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Tarantino’s ‘Inglourious Basterds’ Comes Through for the Weinsteins

His Nazi drama-comedy also pulls in $27.5m overseas; ‘District 9’ hits $73.5m.

After months of fielding questions about the future of their company and Quentin Tarantino’s controversial “Inglourious Basterds,” Bob and Harvey Weinstein got the last laugh.

 

That’s because "Basterds" surpassed all projections to take in $37.6 million this weekend, according to Hollywood.com and studio estimates.

The Nazi drama-comedy was tracking around $25 million on Thursday — the same total earned by Tarantino’s previous best debut ‘Kill Bill Vol. 2” — but a $14.5 million Friday paved the way for the writer-director’s largest opening by far.

 

"This is a film that wowed audiences the way that only Quentin Tarantino can,” the Weinsteins said in a statement. “We look forward to a great run in the U.S. and continued success around the world."

 












"We always knew that the film would be much better received critically than some people seemed to think it would be out of Cannes," said Tom Ortenberg, the Weinstein’s head of theatrical marketing. "It reminded me a lot of ‘Crash,’ which played the Toronto Film Festival to what appeared to mixed reviews, and when it was released a few months later it– was one of the best reviewed movie of year."

 

‘Basterds’ got strong support on Rottentomatoes.com, and had an A- on Cinemascore exit polling, Ortenberg said.

 

For the Weinsteins, the numbers shoud bring a huge sigh of relief. Almost since the launch of the Weinstein Company, Harvey and Bob have been forced to deal with questions about its viability.

 

They founded it after leaving Miramax in 2005, where Tarantino’s “Pulp Fiction” ushered in a decade-long stretch of both Oscar gold and high grosses. Their success with movies such as “Shakespeare in Love” and “Chicago” left a sizeable impression on the industry.

 

However, since the Weinsteins’ opened up their new shop, their endeavors have been less fruitful.

 

In addition to sinking money into various other projects, such as social networking site ASmallWorld and cable channel Ovation TV, they have also been less profitable with the moviemaking side of their business.

 

Though they have had moderate successes like “Scary Movie 4,” most pictures have gone the way of “Fanboys,” which grossed less than $1 million worldwide earlier this year.

 

Despite news that they hired financial adviser Miller Buckfire in June and reports of their taking out a sizeable loan, the brothers have remained quiet about their finances and refused to go on the record with any publications entering this weekend.

 

With Tarantino at the helm, its budget of $70 million and Brad Pitt in the leading role, many labeled "Basterds" a make-or-break movie.

 

Though one big weekend may not erase all doubts, questions should now shift to the movie’s staying power as not only did it set a record for Tarantino domestically, but it also shattered many of his previous bests internationally.

 

“Basterds” grossed an estimated $27.5 million at 2,630 locations in 22 territories, establishing new highs for the director in 18 of them. It will open in 42 additional territories over the next three months.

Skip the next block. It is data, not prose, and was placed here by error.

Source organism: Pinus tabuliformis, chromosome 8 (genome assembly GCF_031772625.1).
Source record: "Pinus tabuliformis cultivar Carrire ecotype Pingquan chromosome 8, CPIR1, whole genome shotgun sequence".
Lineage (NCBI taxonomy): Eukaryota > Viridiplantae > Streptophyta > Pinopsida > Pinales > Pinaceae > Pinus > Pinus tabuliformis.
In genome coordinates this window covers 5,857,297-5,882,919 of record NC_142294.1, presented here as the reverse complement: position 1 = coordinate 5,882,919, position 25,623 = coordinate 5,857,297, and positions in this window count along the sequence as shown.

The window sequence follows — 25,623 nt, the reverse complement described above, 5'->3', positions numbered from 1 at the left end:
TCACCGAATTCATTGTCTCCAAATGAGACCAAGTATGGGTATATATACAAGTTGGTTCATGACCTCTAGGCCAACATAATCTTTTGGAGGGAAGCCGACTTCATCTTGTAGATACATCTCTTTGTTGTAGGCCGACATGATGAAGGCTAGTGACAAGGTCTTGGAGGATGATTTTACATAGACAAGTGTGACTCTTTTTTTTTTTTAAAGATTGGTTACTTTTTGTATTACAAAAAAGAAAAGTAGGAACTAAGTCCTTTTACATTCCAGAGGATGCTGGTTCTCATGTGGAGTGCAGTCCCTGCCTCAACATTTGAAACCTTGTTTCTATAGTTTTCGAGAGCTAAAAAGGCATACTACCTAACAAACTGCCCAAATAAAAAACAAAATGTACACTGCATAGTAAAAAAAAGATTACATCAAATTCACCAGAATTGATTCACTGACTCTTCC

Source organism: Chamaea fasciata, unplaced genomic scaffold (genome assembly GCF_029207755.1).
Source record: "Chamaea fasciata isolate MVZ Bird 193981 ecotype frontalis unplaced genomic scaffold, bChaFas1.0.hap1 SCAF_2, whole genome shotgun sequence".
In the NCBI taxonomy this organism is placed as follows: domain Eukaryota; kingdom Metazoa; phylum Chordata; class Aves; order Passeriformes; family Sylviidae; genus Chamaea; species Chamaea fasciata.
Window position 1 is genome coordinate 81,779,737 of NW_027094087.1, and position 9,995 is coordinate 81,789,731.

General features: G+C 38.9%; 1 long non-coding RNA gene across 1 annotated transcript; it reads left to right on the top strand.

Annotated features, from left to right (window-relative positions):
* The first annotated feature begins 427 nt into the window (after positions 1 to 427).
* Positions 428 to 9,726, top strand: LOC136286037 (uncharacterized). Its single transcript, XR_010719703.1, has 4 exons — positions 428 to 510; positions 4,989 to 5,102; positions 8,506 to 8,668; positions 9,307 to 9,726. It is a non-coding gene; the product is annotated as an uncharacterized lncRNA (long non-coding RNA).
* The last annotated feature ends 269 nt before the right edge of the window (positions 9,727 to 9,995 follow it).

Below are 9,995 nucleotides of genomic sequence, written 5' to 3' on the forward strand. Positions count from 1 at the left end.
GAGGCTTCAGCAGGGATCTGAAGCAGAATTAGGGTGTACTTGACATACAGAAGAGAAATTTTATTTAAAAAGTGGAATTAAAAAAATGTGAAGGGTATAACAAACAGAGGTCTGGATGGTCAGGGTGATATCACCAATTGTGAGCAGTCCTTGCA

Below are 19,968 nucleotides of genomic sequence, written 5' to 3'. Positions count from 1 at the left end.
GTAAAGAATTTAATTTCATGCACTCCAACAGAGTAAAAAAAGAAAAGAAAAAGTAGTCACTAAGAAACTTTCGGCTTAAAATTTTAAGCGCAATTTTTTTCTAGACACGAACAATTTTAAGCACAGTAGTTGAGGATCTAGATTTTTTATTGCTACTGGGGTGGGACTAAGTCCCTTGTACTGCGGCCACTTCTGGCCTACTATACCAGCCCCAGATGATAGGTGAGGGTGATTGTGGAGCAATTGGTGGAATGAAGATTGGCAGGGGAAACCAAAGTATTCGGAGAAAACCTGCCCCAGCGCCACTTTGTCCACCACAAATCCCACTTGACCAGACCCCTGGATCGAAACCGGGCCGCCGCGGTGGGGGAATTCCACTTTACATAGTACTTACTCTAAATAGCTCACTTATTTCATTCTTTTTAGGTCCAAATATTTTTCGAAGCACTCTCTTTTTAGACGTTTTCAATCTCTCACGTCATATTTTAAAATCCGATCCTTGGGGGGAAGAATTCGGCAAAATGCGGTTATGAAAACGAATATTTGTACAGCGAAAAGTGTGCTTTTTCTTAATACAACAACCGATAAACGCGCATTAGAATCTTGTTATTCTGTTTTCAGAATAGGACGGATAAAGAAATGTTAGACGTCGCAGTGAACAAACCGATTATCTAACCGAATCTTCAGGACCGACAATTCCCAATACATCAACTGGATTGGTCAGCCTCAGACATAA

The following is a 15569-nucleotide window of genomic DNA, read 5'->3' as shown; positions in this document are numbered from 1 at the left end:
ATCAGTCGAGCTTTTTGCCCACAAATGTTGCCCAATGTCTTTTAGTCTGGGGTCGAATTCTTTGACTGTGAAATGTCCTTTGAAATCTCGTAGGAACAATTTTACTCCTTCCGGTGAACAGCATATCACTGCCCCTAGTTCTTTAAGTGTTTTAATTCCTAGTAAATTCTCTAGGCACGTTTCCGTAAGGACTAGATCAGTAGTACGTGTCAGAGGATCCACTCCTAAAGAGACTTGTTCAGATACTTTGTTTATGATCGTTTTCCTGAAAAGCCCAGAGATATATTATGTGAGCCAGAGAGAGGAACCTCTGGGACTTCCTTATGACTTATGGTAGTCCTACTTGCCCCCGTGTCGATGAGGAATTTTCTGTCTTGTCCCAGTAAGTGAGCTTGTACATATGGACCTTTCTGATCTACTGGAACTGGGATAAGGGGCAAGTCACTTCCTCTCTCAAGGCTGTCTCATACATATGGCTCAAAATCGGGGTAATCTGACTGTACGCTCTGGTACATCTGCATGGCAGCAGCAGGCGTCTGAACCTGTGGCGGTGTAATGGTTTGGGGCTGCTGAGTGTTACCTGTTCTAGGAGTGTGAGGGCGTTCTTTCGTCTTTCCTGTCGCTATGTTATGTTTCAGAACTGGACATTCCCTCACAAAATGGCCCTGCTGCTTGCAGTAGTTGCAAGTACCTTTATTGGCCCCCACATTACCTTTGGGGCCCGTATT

Tarantino and Pitt have both had sustained success overseas and Tarantino’s three biggest hits — the “Kill Bill” movies and “Pulp Fiction” — all equaled or bettered their domestic grosses internationally.

 

This result is particularly satisfying for Universal, which handled the international distribution and is splitting the worldwide take down the middle with the Weinsteins. The studio’s previous summer releases had struggled, particularly other R-rated fare such as “Bruno” and “Funny People.”

 

“Basterds” is the third straight movie drawing a largely male audience to claim the box office’s top spot, following ‘G.I. Joe: Rise of the Cobra” and “District 9.” (See top-10 chart)

 

Both of those movies have managed to hold audiences despite the steady inflow of competition. Sony’s “District 9,” the sci-fi thriller directed by Neill Blomkamp and produced by Peter Jackson, dropped 49 percent to $18.9 million, giving it a total gross of $73.5 million.

 

“For a sci-fi movie normally you would expect it to drop in the mid-50s upwards of 60 percent in its second week and then it kind of mellows out,” said Rory Bruer Sony’s head of worldwide distribution. “Certainly with ‘Inglourious’ going right at our core audience, you would expect to hit the high end of that drop.”

 

Paramount’s “G.I. Joe’, which still holds the biggest opening of August at $54.7 million, dropped 44 percent to $12.5 million for a total of $120.5 million.

 

With a glut of movies at the top targeting a similar audience, alternative programming continued to do well as both Warner Bros’ “The Time Traveler’s Wife” and Sony’s “Julie & Julia” saw sub-50 percent declines.

 

“Time Traveler,” starring Eric Bana and Rachel McAdams, took in another $10 million, bringing its total to $37.5 after a 46 percent drop. “Julie & Julia” came in fifth with $9 million, dropping just 25 percent for a gross of $59.3 million thus far.

 

Meanwhile, Tarantino’s good friend (and fellow Weinstein disciple) Robert Rodriguez had a movie of his own this weekend, but family-friendly "Shorts," which opened in more than 3,000 theaters, sputtered. The film, with Jon Cryer, Leslie Mann and William H. Macy, was produced in association with Imagenation, the Abu Dhabi company that launched in 2008.

 

As most studios decided against competing with "Basterds," no other new movies cracked the top five, but elsewhere in the top ten Fox Searchlight’s comedy “Post Grad” took tenth with $2.8 million.